This value added does not take into consideration other variables. What about the adolescent who has decided that he is no longer interested in school? Young Cheech now is more interested in pot. This mind altering weed creates the altered state know as anhedonia. He just does not care anymore. What about the youth who not only come from a family that is poor, his mother is a crack head. The night before his EOC, momma decides she needs some rocks and sees the only way to get the funds is to invite over seven men to satisfy their sexual needs. Poor Tyrone didn't get no sleep that night....or on most nights when momma needs her fix. The problem with valued added being simple it that people just are not simple. There are too many variables that are clearly beyond a teachers control.

Anonymous said...

Dearest Ann: What the good citizens of Mecklenburg County need from you is a balanced approach. Start asking hard questions such as,
1. If value added method is so reliable why are parents from low performing schools such as Davidson IB not flocking to high performing schools in urban areas?
2. How can one accurately measure the quality of a human being?
3. Ask Andy Baxter how successful he has been explaining to teachers how VAM works.
4. Ask teachers if they even remotely understand how VAM works.
5. Ask Dr. Gorman why teaches are receiving evaluations and being moved from schools based solely on VAM.
6. Ask teachers how intimidated they feel by Principals who abuse and threaten people.
7. Ask teachers who plans on leaving the system when things get better.
8. Investiage massive cheating that may be going on at the "high performing schools" when scores on state tests jump from 48 percent to 95 percent in one year.

Ann, it ain't hard darling. If you ask questions will be answered. Teachers have no protections in this state from anyone at anytime. Sometimes, like it our not, you are our only chance at getting our voices heard.

Anonymous said...

To anonymous 7:40, you are an example of what a poor educational system will do for a person. You can't buy a good education and you can't be taught by someone who knows nothing. Is that what happened to you?

Anonymous said...

As a former high proverty public school teacher, I recall the
respect and affinity i received from the students I visited in their public housing homes. I am convinced that those visits had an
effect on their performance efforts. Before discarding the minority or experienced classroom teachers based on esoterically academic theory, CMS might try hiring teachers who would actually
not be afraid to visit the parents
in their homes.

Anonymous said...

One of the things that makes the biggest difference is the support, or lack thereof, that children have at home. A child who has been taught the importance of education at home, who has parents who are committed to helping them get the best education possible and are willing to do their part in making that happen, has the best chance for success. These are all things that are completely out of the control of teachers, and yet the teachers are held accountable for these things. The powers that be know this, but they also know that there is little that they can do about it. They also know that when the truth is told, they may be subjected to accusations of racial, cultural, and socio-economic prejudice. So they ignore it, blame and threaten the teachers, and throw money at the problem so that it will appear that they are actually doing something to help. It's the elephant in the room that nobody has the guts to point out, so the blame is laid at the feet of the ones who are least to blame: the teachers.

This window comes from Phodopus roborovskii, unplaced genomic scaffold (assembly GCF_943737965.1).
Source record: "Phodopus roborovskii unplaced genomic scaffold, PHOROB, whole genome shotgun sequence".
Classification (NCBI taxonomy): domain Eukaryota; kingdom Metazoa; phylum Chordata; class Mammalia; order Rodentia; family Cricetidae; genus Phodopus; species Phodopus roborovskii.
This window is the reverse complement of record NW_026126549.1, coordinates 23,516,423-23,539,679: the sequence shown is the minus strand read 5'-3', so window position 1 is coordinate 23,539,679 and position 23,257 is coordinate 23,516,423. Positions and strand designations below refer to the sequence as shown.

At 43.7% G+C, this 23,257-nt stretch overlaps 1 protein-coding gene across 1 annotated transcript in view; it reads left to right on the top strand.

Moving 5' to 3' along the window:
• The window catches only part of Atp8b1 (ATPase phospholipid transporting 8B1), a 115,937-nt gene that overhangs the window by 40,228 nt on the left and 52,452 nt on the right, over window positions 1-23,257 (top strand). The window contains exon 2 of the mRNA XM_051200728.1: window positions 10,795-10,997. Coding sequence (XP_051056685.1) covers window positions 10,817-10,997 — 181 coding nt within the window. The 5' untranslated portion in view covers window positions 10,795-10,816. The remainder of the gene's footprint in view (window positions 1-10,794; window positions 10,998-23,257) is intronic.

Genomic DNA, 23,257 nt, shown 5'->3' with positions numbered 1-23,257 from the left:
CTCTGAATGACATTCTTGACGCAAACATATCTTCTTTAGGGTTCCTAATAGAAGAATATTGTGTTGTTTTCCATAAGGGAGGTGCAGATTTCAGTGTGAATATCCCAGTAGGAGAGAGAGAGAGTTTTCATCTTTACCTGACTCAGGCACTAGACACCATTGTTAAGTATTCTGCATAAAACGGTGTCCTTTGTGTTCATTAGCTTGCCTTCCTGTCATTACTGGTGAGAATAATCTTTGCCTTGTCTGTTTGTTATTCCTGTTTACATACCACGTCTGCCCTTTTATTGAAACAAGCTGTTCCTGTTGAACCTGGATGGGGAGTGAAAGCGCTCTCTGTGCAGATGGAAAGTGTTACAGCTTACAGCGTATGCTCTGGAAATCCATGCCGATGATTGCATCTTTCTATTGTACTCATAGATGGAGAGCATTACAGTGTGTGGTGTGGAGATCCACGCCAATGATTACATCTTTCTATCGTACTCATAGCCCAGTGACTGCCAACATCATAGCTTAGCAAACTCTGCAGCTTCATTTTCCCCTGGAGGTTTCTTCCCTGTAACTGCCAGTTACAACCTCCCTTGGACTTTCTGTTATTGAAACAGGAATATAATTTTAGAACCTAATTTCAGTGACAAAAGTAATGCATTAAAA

Anonymous said...

Everything has consequences. For years we were told by activist groups that if children were not learning it was because their teachers were not effective. Before that it was because their schools were underfunded or decrepit. And as 8:11 says, cultural considerations could not be added to the mix at the risk of the prejudice card being played.

So now, because there was such an outcry against teachers, we have to have complicated expensive programs to evaluate teachers and low teacher moral; because of the claims of extreme inequity we have schools built or renovated that are underpopulated; and we have a huge difference in how resources are allocated to schools. We also have angry parents and taxpayers because so many were (and still are) willing to play this as an us against them thing.

Unknown said...

Value added is clearly the best way to evaluate teachers. The difficulty is figuring out what you measure. There aren't simple clear measures such as temperature, rain and soil to apply to students. One option, for those students who undergo standardized testing, is to measure the PERCENTAGE gain by the students in a teacher's class. This accounts for the different attainment levels of the students and different ambitions of the students. It measures what the teacher does with the kids in the class.